• System processes are stopped and the system halts
  • Run Level 6
    • The system “reboot” run level.
    • System processes are stopped and the machine is restarted.

ITI-481 - Chris Uriarte

rc scripts
rc Scripts
  • Run level scripts are located in /etc/rc.d/rcX.d (X=runlevel #, e.g. /etc/rc.d/rc3.d for run level 3). They are used for both startup and shutdown purposes.
  • These directories have startup scripts that run processes and applications during boot time. The scripts use the following naming convention:
    • K or S + Number + Service Name (i.e. S80sendmail)
    • S is for start. K is for kill. Lower numbers start before higher.
  • Startup scripts take two options: start or stop. Scripts with a S are run with start option. Scripts with a K are run with a stop option.

ITI-481 - Chris Uriarte

rc scripts con t
rc scripts, con’t
  • The scripts in the rcX.d directories are typically NOT actual files themselves – they are usually symbolic links to links to scripts located in /etc/rc.d/init.d or /etc/init.d
  • For example:
    • A script that starts the apache server, might exist: /etc/rc.d/init.d/apache. This script need only contain the commands that required to start apache.
    • To start Apache during run level 3, create a symbolic link in /etc/rc.d/rc3.d called, for example, S99apache and link it to /etc/rc.d/init.d/apache

ITI-481 - Chris Uriarte

rc script example
rc script example
  • Example – you create a script that checks the system for “world writeable” files (files that anyone on the system can write to) and emails these files to you.
  • This script is called checkworldread and is located in /etc/rc.d/init.d.
  • You would like to run this script when the system starts in ANY multiuser mode (I.e. run level 2, 3 and 5)
  • Therefore, you must create rc-style symbolic links to /etc/rc.d/init.d/checkworldread from the /etc/rc.d/rc2.d, rc3.d and rc5.d directories.

ITI-481 - Chris Uriarte

rc script diagram
rc script diagram

/etc/rc.d/rc1.d

/etc/rc.d/rc3.d

/etc/rc.d/rc5.d

/etc/rc.d/rc2.d

S99checkwr

S99checkwr

S99checkwr

/etc/rc.d/init.d

Symbolic link

checkworldread

ITI-481 - Chris Uriarte

ways of changing run levels
Ways of Changing Run Levels
  • /sbin/telinit [0-6] or /sbin/init [0-6]
    • Allows you to specify a specific run level to change to
  • /sbin/shutdown (typically, “shutdown now”)
  • /sbin/reboot
  • /sbin/halt
  • At LILO boot prompt type linux <run level> (i.e. ‘linux 5’)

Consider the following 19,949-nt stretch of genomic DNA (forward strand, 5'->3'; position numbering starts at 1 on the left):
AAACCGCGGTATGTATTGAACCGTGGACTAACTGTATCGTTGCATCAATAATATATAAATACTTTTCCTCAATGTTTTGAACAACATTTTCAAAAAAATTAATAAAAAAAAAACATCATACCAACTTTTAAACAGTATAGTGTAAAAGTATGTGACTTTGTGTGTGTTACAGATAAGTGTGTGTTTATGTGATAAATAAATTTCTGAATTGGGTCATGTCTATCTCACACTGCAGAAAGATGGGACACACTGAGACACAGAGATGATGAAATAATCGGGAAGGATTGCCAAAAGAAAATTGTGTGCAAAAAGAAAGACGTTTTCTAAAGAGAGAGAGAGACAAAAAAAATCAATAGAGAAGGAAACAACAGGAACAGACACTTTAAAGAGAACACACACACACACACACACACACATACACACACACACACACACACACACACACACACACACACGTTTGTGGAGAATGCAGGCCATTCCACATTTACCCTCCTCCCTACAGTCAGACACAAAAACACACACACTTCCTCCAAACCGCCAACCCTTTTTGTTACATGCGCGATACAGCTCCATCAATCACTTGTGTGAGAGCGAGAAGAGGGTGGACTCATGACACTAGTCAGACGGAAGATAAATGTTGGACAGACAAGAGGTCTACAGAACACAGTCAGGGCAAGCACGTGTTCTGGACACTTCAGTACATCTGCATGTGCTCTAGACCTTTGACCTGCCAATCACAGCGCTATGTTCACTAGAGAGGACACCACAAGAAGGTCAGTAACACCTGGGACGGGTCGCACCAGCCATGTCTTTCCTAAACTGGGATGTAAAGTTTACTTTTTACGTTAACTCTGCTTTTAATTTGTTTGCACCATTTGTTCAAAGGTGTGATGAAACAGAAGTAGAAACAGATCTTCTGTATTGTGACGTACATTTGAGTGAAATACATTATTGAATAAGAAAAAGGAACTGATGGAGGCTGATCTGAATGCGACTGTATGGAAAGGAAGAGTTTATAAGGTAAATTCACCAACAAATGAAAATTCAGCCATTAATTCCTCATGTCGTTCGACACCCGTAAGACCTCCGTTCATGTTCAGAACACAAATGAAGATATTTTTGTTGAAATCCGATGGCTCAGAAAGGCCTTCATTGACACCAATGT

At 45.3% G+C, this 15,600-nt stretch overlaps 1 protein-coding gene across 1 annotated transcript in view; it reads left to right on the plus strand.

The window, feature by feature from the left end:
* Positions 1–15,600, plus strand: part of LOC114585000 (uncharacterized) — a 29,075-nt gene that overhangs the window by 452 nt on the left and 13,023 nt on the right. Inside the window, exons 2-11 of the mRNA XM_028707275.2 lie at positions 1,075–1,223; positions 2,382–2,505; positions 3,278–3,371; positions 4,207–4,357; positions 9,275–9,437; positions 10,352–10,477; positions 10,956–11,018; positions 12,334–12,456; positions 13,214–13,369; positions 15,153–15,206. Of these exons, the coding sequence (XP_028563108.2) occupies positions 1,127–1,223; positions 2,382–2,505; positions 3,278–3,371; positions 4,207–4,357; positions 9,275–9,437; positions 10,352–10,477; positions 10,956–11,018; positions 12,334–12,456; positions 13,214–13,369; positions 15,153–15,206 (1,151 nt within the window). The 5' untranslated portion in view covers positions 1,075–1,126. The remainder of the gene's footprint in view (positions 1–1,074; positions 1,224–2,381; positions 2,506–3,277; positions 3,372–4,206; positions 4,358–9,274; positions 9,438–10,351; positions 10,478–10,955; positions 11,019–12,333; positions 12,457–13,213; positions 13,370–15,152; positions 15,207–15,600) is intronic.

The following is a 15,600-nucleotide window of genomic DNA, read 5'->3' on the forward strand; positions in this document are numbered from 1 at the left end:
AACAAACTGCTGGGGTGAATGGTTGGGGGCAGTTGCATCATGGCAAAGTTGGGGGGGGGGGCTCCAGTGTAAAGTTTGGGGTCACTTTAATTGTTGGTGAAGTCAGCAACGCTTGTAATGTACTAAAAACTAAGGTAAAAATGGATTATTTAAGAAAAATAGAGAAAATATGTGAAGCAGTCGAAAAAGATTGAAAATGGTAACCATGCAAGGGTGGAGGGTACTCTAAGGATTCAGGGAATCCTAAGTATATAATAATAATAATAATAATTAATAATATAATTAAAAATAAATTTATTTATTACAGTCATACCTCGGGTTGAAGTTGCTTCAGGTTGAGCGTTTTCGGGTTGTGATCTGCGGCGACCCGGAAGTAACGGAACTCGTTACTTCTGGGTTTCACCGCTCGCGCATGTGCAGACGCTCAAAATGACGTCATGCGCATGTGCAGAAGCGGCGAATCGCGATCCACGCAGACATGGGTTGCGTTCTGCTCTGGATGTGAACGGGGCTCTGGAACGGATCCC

• CTRL-ALT-DELETE
    • Key combination on PC-based UNIX systems reboots the systemCan be disabled in /etc/inittab.
  • ***Only power-cycle a UNIX system as a last resort.

ITI-481 - Chris Uriarte

changing the default run level
Changing the Default Run Level
  • To change the default run level, edit /etc/inittab – look for the line:

id:3:initdefault:

  • After “id:” put the run level number you wish to use as your default run level. (usually 3 and 5 are most common options)
  • Now when your machine boots, it will automatically enter that run level.
  • The default UNIX run level is 3, unless you’ve specified otherwise during setup.

ITI-481 - Chris Uriarte

useful keyboard shortcuts
Useful Keyboard Shortcuts
  • Change to text consoleCTRL-ALT-[F1-F6]
  • Change to X-Windows CTRL-ALT-F7
  • Terminate X-Session CTRL-ALT-Backspace

ITI-481 - Chris Uriarte

exercise changing runlevels
Exercise: Changing Runlevels
  • As root, type the following:shutdown –t 30 –h “System Downtime Beginning”
  • Hit the power switch on your machine to turn the system back on after the shutdown process is complete. NEVER turn power off without a proper shutdown.
  • At the LILO prompt, enter “linux 1.” (Linux only)
  • After booting into single-user mode, type:init 5

ITI-481 - Chris Uriarte

emergency boot procedures
Emergency Boot Procedures
  • If system is unable to boot normally or you forgot your root password, the following options are available:
    • Boot off of your system-specific boot disk –
      • Can be created usually be created during a UNIX install process. Linux also has a “mkbootdisk” command.
    • Boot off of your install floppy or cdrom. You may be prompted to boot into single user mode or into a “recovery mode”
    • Boot into single user mode.

ITI-481 - Chris Uriarte

homework
Homework
  • Reading Linux Administration: A Beginner’s Guide – assigned in class.

ITI-481 - Chris Uriarte